The theory of how you learn about your world and how it operates in a simplified format is as follows:  In the womb and up to about 7 years of age, you are in a brainwave called theta – it is a rhythm which allows you to take in an enormous amount of information quickly but has the very big drawback of not allowing you to make rational judgments about what you are learning. Then from 7 – 13 years of age you are mostly in a brain wave state called alpha.  This state gives you a little more ability to accept or reject new information but not much. Finally at about 13 years of age you are in beta brainwave which is where you spend the majority of your waking state.  You think you are in charge of making decisions and conclusions about how everything on the planet works but you really are being driven by that unconscious programming from your earliest years.  This is why the statement, “you will see it when you believe it” is much more accurate than “you will believe it when you see it”.   We really have a hard time seeing or making sense of something that was not programmed in our early life.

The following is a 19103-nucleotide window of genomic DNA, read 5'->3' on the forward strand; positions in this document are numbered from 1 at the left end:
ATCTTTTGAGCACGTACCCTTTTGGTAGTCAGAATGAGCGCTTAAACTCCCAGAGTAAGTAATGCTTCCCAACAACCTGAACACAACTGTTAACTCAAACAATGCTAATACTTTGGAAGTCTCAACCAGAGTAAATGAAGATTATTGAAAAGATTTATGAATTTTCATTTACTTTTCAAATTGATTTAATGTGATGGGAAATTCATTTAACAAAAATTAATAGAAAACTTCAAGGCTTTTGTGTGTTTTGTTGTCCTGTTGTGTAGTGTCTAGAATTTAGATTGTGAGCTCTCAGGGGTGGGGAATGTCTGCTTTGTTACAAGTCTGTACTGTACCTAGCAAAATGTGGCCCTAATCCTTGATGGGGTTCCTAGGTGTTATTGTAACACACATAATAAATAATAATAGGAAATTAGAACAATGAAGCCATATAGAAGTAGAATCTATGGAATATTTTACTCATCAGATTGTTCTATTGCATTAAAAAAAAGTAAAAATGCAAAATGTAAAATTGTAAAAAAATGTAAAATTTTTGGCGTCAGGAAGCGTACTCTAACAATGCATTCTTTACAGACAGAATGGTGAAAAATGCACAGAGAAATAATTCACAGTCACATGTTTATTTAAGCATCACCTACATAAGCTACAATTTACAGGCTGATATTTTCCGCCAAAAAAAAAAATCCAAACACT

Well not to leave you hanging and hopefully offering you some good news about all of this – there are scads of strategies and techniques available today to help us with the significant changes we wish to make.   The better news is that most of them are easily learned and are as much body based as they are mind based – so I know there is a technique or strategy that is available to suit your own personal style and preference.